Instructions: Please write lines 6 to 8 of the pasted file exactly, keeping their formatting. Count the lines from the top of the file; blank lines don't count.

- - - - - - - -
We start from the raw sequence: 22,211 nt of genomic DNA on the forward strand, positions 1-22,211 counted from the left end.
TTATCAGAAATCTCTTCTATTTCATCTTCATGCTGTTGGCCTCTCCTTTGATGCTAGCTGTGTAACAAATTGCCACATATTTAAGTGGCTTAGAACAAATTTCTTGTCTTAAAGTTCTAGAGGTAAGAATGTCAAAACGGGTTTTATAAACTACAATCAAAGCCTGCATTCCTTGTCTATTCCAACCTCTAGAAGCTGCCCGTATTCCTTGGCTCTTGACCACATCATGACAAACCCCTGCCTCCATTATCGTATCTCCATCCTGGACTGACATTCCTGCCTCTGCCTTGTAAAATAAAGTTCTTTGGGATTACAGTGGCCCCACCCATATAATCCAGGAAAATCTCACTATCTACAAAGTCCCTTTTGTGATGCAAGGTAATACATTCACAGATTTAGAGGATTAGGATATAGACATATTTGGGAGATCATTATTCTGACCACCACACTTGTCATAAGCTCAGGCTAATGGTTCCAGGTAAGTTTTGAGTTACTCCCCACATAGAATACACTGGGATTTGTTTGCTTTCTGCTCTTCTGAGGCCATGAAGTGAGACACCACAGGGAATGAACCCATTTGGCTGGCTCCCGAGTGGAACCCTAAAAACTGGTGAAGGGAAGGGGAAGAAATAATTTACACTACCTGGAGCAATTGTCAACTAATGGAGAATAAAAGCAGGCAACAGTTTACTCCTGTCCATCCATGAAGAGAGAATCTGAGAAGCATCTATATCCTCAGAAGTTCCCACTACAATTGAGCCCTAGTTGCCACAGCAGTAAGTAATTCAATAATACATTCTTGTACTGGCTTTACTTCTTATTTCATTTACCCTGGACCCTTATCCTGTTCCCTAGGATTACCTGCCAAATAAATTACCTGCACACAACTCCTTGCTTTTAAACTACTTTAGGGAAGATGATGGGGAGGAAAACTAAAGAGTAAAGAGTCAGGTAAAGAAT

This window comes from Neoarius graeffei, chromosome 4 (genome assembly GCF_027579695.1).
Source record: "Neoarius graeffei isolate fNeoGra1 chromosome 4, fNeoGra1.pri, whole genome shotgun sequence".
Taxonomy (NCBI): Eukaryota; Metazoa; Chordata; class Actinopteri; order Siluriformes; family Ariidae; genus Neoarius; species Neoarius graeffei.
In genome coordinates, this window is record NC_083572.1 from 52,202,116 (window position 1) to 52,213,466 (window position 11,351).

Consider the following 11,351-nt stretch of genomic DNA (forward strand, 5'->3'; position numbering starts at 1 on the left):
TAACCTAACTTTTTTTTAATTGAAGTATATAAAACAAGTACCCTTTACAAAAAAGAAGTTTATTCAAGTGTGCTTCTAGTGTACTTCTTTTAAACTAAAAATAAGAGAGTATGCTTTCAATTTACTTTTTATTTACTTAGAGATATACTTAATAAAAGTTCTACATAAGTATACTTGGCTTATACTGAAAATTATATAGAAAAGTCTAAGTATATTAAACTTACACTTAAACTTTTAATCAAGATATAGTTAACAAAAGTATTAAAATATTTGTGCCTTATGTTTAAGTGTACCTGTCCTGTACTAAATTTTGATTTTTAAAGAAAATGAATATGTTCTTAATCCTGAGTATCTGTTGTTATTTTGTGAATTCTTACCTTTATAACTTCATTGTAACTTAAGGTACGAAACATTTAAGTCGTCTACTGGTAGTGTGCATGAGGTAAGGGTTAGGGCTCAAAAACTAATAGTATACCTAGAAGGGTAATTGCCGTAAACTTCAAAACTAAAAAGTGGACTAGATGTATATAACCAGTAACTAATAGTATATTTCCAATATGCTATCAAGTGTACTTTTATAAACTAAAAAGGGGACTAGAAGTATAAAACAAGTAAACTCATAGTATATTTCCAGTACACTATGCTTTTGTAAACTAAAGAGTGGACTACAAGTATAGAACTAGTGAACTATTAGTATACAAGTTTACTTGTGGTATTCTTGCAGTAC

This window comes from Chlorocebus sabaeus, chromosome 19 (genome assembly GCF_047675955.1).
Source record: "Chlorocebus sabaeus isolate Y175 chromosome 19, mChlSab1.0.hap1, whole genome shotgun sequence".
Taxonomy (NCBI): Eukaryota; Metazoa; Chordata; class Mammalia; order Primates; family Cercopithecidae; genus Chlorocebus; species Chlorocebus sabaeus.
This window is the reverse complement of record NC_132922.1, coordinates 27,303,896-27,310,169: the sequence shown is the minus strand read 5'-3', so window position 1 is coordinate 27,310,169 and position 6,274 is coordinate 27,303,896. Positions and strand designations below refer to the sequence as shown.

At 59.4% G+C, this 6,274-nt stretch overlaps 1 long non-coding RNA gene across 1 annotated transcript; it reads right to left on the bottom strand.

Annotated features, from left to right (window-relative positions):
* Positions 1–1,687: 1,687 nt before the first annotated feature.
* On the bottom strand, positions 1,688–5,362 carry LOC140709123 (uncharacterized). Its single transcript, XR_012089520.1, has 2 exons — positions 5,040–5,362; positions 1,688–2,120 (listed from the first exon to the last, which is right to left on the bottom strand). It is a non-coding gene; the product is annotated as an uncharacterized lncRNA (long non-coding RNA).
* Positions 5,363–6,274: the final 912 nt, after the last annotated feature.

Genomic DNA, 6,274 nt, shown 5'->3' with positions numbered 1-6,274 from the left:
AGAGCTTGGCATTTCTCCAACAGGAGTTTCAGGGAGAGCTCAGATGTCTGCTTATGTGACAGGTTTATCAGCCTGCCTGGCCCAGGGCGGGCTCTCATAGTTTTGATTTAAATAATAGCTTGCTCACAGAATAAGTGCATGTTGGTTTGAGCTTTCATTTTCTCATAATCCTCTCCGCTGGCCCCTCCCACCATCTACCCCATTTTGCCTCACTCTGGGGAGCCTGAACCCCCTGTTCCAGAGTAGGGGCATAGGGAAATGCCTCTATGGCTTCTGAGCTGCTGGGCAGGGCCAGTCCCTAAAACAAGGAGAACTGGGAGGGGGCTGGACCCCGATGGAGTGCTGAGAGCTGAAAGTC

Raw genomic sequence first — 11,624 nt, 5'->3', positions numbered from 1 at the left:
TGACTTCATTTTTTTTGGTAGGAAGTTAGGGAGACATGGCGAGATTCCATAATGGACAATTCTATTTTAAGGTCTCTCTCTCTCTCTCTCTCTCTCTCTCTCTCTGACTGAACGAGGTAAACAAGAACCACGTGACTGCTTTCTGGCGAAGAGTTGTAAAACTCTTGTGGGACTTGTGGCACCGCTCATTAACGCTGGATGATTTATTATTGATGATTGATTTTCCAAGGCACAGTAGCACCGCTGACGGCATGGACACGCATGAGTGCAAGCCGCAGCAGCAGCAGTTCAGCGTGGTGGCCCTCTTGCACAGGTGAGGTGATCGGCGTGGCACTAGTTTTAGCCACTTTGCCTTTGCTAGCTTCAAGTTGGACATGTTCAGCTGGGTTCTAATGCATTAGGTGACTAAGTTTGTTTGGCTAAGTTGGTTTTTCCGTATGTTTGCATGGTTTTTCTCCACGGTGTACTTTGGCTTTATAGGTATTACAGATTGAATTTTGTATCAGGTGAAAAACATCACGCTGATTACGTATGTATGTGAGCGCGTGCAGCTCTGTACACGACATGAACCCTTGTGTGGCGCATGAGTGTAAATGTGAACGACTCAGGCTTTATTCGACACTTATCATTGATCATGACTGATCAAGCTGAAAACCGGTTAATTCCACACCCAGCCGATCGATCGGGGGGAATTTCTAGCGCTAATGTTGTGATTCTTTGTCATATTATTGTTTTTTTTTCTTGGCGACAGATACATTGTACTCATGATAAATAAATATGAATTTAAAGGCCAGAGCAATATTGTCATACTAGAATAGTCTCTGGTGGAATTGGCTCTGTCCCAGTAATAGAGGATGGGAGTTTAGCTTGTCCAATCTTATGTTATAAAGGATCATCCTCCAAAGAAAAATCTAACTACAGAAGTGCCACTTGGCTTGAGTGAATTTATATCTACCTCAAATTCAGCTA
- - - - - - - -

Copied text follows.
In genome coordinates, this window is record NC_083572.1 from 52,202,116 (window position 1) to 52,213,466 (window position 11,351).

Consider the following 11,351-nt stretch of genomic DNA (forward strand, 5'->3'; position numbering starts at 1 on the left):
TAACCTAACTTTTTTTTAATTGAAGTATATAAAACAAGTACCCTTTACAAAAAAGAAGTTTATTCAAGTGTGCTTCTAGTGTACTTCTTTTAAACTAAAAATAAGAGAGTATGCTTTCAATTTACTTTTTATTTACTTAGAGATATACTTAATAAAAGTTCTACATAAGTATACTTGGCTTATACTGAAAATTATATAGAAAAGTCTAAGTATATTAAACTTACACTTAAACTTTTAATCAAGATATAGTTAACAAAAGTATTAAAATATTTGTGCCTTATGTTTAAGTGTACCTGTCCTGTACTAAATTTTGATTTTTAAAGAAAATGAATATGTTCTTAATCCTGAGTATCTGTTGTTATTTTGTGAATTCTTACCTTTATAACTTCATTGTAACTTAAGGTACGAAACATTTAAGTCGTCTACTGGTAGTGTGCATGAGGTAAGGGTTAGGGCTCAAAAACTAATAGTATACCTAGAAGGGTAATTGCCGTAAACTTCAAAACTAAAAAGTGGACTAGATGTATATAACCAGTAACTAATAGTATATTTCCAATATGCTATCAAGTGTACTTTTATAAACTAAAAAGGGGACTAGAAGTATAAAACAAGTAAACTCATAGTATATTTCCAGTACACTATGCTTTTGTAAACTAAAGAGTGGACTACAAGTATAGAACTAGTGAACTATTAGTATACAAGTTTACTTGTGGTATTCTTGCAGTAC